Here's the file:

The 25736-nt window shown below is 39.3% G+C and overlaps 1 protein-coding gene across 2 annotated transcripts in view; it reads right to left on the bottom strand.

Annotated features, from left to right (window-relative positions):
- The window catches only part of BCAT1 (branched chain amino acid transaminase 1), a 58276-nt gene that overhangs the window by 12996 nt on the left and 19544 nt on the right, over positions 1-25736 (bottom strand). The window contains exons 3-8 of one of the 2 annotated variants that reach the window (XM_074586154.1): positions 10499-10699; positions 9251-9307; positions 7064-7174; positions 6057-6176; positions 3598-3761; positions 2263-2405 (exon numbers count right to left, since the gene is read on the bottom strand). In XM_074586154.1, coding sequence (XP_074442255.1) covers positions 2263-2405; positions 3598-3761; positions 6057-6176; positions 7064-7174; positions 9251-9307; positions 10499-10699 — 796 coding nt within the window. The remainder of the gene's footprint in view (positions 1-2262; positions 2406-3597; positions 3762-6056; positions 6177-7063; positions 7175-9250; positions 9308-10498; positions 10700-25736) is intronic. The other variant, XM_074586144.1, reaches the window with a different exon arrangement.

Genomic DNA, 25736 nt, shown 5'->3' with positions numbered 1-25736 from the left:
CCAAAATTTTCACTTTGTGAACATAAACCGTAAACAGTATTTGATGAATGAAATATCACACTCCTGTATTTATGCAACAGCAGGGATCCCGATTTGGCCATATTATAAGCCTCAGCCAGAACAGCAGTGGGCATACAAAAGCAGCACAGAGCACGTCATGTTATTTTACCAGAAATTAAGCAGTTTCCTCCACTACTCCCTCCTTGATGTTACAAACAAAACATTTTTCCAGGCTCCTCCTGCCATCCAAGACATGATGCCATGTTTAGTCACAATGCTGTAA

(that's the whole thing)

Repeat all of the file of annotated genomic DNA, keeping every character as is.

The 25736-nt window shown below is 39.3% G+C and overlaps 1 protein-coding gene across 2 annotated transcripts in view; it reads right to left on the bottom strand.

Annotated features, from left to right (window-relative positions):
- The window catches only part of BCAT1 (branched chain amino acid transaminase 1), a 58276-nt gene that overhangs the window by 12996 nt on the left and 19544 nt on the right, over positions 1-25736 (bottom strand). The window contains exons 3-8 of one of the 2 annotated variants that reach the window (XM_074586154.1): positions 10499-10699; positions 9251-9307; positions 7064-7174; positions 6057-6176; positions 3598-3761; positions 2263-2405 (exon numbers count right to left, since the gene is read on the bottom strand). In XM_074586154.1, coding sequence (XP_074442255.1) covers positions 2263-2405; positions 3598-3761; positions 6057-6176; positions 7064-7174; positions 9251-9307; positions 10499-10699 — 796 coding nt within the window. The remainder of the gene's footprint in view (positions 1-2262; positions 2406-3597; positions 3762-6056; positions 6177-7063; positions 7175-9250; positions 9308-10498; positions 10700-25736) is intronic. The other variant, XM_074586144.1, reaches the window with a different exon arrangement.

Genomic DNA, 25736 nt, shown 5'->3' with positions numbered 1-25736 from the left:
CCAAAATTTTCACTTTGTGAACATAAACCGTAAACAGTATTTGATGAATGAAATATCACACTCCTGTATTTATGCAACAGCAGGGATCCCGATTTGGCCATATTATAAGCCTCAGCCAGAACAGCAGTGGGCATACAAAAGCAGCACAGAGCACGTCATGTTATTTTACCAGAAATTAAGCAGTTTCCTCCACTACTCCCTCCTTGATGTTACAAACAAAACATTTTTCCAGGCTCCTCCTGCCATCCAAGACATGATGCCATGTTTAGTCACAATGCTGTAA